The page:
Category Archives: Uncategorized

Call-for-Papers: Georgetown Journal on Poverty Law and Policy

GJPLP Vol. 25 Call for Submissions

The Georgetown Journal on Poverty Law and Policy is the nation’s premier law journal on poverty issues. As part of its objective to bring an end to the desperate conditions afflicting so many in this wealthy nation, GJPLP publishes articles from distinguished law professors and practitioners in poverty-related fields. The Journal aims to provide an interdisciplinary forum for all those seeking to contribute to an informed discussion on poverty and social reform issues, whether liberal or conservative, practitioner or policymaker, service provider or academic.

GJPLP is currently accepting submissions for its next volume. The Journal encourages authors to submit articles on poverty law and policy related topics that are no longer than 30,000 words in length, including text and footnotes, formatted in Bluebook style. Articles are read and selected on a rolling basis until all available pages in the applicable volume are filled.

The Journal prefers that authors submit articles through Bepress ( In the alternative, authors may submit their articles as a Microsoft Word document via email to Authors are asked to provide an abstract as well as a CV with their submissions. Due to the volume of content the Journal receives, we cannot guarantee a response will be provided if your submission is not selected for publication.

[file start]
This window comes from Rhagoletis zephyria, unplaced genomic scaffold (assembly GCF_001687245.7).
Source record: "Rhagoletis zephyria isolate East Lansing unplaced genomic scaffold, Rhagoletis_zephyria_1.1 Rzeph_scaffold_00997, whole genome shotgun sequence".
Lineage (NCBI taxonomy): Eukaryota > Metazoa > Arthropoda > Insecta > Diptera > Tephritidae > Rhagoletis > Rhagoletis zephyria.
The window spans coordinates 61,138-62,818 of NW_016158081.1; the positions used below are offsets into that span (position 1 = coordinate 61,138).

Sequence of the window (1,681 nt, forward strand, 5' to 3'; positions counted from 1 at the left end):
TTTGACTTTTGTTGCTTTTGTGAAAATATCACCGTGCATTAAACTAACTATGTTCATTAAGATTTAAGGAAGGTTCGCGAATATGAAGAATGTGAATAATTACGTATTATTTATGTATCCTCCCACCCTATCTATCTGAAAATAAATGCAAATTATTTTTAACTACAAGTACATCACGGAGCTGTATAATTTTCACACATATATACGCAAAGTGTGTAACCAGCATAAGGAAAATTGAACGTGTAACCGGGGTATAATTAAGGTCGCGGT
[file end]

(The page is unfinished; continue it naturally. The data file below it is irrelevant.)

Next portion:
News and Politics: “Jared Kushner’s Other Real Estate Empire”

News and Politics: Alec MacGilles, Jared Kushner’s Other Real Estate Empire, N.Y. Times, May 23, 2017.

NY Times Editorial: “The Problem Isn’t Food Stamps, It’s Poverty”

NY Times Editorial: “The Problem Isn’t Food Stamps, It’s Poverty,” May 26, 2017.

Call-for-Papers: “Poverty States: Federalism, Rights, and State Anti-Poverty Efforts” – Washington, DC, Mar. 23-24, 2018

I am excited to share this call for papers (available as a PDF here: Poverty States Call-for-Papers DC Mar. 2017) and hope many of you will chose to participate.  Past conferences in 2016 at Seattle Univ. and in 2013 at American Univ. were great gatherings and I am hoping this is a similarly strong gathering.  Even if the news coming out of D.C. this past couple of months has been alarming, D.C. in March is beautiful and if anything the news adds urgency to our work so I hope you can make it.